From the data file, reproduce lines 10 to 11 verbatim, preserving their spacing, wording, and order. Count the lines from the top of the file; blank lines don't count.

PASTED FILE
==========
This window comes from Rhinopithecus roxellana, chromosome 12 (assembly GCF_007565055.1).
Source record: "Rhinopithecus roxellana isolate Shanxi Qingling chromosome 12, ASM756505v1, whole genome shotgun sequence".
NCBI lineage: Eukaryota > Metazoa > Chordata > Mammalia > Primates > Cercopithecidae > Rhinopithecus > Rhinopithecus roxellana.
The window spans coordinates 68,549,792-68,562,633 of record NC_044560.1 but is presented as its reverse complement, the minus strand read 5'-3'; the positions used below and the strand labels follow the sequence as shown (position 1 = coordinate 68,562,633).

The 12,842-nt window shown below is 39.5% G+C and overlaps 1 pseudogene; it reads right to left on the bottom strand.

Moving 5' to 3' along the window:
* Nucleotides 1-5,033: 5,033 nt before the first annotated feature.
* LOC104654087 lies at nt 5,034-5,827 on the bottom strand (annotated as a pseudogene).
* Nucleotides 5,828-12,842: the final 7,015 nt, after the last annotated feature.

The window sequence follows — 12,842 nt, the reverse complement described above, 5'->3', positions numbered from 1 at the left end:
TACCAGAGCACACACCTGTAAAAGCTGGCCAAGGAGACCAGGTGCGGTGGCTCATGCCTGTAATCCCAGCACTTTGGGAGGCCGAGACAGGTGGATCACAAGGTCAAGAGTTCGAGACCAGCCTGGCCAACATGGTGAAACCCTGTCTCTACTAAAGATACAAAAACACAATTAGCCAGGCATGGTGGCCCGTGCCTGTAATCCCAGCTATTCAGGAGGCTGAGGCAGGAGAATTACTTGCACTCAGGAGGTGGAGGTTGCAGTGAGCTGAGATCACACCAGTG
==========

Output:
The window sequence follows — 12,842 nt, the reverse complement described above, 5'->3', positions numbered from 1 at the left end:
TACCAGAGCACACACCTGTAAAAGCTGGCCAAGGAGACCAGGTGCGGTGGCTCATGCCTGTAATCCCAGCACTTTGGGAGGCCGAGACAGGTGGATCACAAGGTCAAGAGTTCGAGACCAGCCTGGCCAACATGGTGAAACCCTGTCTCTACTAAAGATACAAAAACACAATTAGCCAGGCATGGTGGCCCGTGCCTGTAATCCCAGCTATTCAGGAGGCTGAGGCAGGAGAATTACTTGCACTCAGGAGGTGGAGGTTGCAGTGAGCTGAGATCACACCAGTG